DST  demonstrates how  the promotion of positive human development can be achieved by aligning the strengths and potentials of individuals and contexts. Biological and psychological processes and developmental milestones, so often  viewed as predetermined and fixed,  are demonstrated to be dynamic and subject to socio-cultural and historical influences. DST  provides a sound scientific framework for understanding how  multiple factors work  together to shape  human development. In this way, DST  provides for the complexity of young people’s developmental experience to be captured and understood.

DST  evolved from  Ecological Systems Theory (EST), which was developed by Urie Bronfenbrenner (1979). EST is also known as ‘development in context’ or ‘human ecology’ theory. EST holds  that everything in a child or young person’s environment affects how  he or she grows and develops. Development is viewed as a continuous process and the idea of discrete stages or building blocks  is not supported. Bronfenbrenner specifies four  types  of integrated environmental systems, each  with  their own  roles,  norms and rules that can powerfully shape  development.

These  are the:

  • Microsystem – immediate environments (e.g.  family,  school, peer  group, neighbourhood, etc)
  • Mesosystem – connections between immediate environments (e.g.  a young person’s connection with  home and school or the family’s  status  in the community)
  • Exosystem – external environmental settings that only indirectly affect  development (e.g.  parent’s workplace)
  • Macrosystem – the larger  socio-cultural context

Each young person’s interactions with  people and within  systems are ecologically shaped, but equally, how he or she acts or reacts  affects the response of people and systems. This brings  each  young person’s special  genetic and biologically influenced personality traits (temperament) into the developmental equation.

Another seminal (but little known) theory that considered development as context dependent is Cultural History Theory, developed by Lev Vygotsky (1978). Vygotsky was a pioneering development scientist working in the former Soviet  Union, whose recognition has not matched his influence on later developmental theorists. His work predates and foreshadows Social Learning Theory.

Cultural History Theory holds that development is a continuous process whereby children and young people learn through hands-on experience. Development is believed to be best facilitated by adults, who through being connected with  the child or young person are available  to provide timely  and sensitive  intervention when they are on the edge  of learning a new  task. This is known as the ‘zone of proximal development’.

Vygotsky introduced the concept of ‘scaffolding’ to represent how  the knowledge children already  have can be built upon by supportive and available  adults. Scaffolding has become a widely used  construct in resilience research and in the provision of youth  services more  generally.

Albert Bandura’s seminal work,  Social Learning Theory (1977), also demonstrates the importance of social experience and observational learning for young people. Social Learning Theory emphasises that opportunities for modelling, imitation and identification through interaction with significant others  within one’s  environment is critical for human learning and development.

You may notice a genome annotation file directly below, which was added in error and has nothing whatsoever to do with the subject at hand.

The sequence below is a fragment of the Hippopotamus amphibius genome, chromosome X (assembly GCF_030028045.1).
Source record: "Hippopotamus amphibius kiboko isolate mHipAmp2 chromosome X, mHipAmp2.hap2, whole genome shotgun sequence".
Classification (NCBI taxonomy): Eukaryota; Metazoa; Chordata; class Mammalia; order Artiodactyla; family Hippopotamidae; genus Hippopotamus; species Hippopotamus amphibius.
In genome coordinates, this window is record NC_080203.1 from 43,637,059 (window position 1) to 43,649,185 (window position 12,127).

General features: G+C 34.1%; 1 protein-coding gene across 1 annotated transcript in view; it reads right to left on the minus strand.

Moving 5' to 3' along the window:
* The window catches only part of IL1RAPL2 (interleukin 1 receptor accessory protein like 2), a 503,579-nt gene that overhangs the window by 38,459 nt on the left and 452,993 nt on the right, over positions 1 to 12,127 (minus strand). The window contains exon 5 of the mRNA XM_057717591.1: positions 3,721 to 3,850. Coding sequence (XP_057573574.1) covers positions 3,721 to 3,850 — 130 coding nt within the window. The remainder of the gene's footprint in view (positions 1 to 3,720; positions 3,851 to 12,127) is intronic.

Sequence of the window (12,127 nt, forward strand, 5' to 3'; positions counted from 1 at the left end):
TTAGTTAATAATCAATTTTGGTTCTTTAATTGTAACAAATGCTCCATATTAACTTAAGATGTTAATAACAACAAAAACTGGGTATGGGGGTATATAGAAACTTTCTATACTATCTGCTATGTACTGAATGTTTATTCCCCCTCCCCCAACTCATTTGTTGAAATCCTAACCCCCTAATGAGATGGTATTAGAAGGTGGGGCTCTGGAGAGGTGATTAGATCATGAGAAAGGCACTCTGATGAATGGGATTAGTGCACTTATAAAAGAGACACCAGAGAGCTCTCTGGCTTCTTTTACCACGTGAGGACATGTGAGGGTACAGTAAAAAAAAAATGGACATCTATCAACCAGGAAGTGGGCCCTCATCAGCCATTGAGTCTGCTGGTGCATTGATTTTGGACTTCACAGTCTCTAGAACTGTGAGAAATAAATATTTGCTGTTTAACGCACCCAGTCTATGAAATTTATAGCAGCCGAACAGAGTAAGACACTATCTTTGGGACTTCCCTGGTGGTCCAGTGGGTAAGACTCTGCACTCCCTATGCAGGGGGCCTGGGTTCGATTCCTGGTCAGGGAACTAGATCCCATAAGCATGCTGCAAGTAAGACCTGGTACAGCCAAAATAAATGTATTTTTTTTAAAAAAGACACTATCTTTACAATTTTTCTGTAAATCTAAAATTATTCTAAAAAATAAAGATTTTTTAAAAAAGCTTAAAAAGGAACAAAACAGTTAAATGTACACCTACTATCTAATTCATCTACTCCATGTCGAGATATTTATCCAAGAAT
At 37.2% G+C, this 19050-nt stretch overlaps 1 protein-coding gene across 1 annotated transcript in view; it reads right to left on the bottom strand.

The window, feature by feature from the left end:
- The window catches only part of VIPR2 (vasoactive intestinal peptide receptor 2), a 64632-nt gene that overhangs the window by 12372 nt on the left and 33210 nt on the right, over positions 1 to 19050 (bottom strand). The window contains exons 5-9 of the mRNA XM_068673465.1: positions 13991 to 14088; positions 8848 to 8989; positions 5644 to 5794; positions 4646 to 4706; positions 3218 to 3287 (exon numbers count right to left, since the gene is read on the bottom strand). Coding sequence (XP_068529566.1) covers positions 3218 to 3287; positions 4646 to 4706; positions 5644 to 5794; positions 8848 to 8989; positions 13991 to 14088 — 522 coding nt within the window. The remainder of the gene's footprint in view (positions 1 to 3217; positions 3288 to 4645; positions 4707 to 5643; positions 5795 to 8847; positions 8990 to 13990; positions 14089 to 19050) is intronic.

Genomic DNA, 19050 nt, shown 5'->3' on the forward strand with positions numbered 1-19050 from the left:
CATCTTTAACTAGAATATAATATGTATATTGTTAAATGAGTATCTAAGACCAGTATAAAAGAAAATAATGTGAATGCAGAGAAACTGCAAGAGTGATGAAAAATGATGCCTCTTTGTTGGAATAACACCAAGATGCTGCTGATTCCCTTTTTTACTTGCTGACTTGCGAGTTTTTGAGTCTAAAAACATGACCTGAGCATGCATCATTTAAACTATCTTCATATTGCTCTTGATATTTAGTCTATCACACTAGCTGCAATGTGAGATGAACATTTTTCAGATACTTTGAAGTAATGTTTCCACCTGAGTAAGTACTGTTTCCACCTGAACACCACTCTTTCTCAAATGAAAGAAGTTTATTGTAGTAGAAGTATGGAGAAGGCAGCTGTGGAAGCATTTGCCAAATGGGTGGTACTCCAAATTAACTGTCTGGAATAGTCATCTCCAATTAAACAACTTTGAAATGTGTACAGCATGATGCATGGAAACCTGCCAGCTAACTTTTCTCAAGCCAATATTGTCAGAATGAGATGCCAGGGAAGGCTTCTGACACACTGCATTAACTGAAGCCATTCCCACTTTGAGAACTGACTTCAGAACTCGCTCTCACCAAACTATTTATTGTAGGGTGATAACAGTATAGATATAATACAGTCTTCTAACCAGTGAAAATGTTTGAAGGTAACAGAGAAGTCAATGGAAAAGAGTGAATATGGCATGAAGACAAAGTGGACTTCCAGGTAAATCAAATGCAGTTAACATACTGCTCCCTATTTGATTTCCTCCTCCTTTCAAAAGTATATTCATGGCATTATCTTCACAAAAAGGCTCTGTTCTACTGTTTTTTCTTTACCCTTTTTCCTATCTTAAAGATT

Social Learning Theory also makes paramount the role of reward and punishment. Bandura introduced the concept of self-efficacy – a person’s own  judgment of how  well he or she can execute courses of action required to deal with  prospective situations – which is central  to the study  of resilience and health  behaviour change.

Attachment Theory is another with profound implications for how  development is understood and nurtured. It was formulated by British psychiatrist and psychologist John  Bowlby and further developed by American developmental psychologist Mary  Ainsworth (see Bretherton, 1992).

Bowlby’s original  theory held that human infants  need a secure relationship with  adult  caregivers, without which normal social and emotional development will not occur. Ainsworth added the concept of the ‘secure base’ that is instilled  through the nurturing provided by a loving  parent, particularly a mother. She also identified several  ‘attachment patterns’ that guide  the individual’s feelings, thoughts and expectations in later relationships (Vaugh et al., 2008).

Early conceptualisations of Attachment Theory were viewed as too deterministic, with  development now demonstrated to be subject to more  varied  social processes. A further criticism is levelled  by Kagan (1994), who  rejects  the notion that the bond between caregiver and infant  is crucially  influential in later emotional and even intellectual growth. Kagan demonstrates that temperament is a strong predictor of behavioural and emotional reactions that appear early and are influenced in part by genetic constitution. Subsequent research demonstrated that it is the caregiver’s behaviours that form  the child’s  attachment style, although how  this style is expressed may differ with  temperament (see Bretherton, 1992).

Further empirical studies  have supported the role of early and ongoing attachment in shaping development. Robinson and Miller (2010) explain  that the attachment system, including the secure base provided by an emotionally supportive, warm  and communicative relationship with parents and/or caregivers, has an integral role to play in helping children and young people develop autonomy and identity.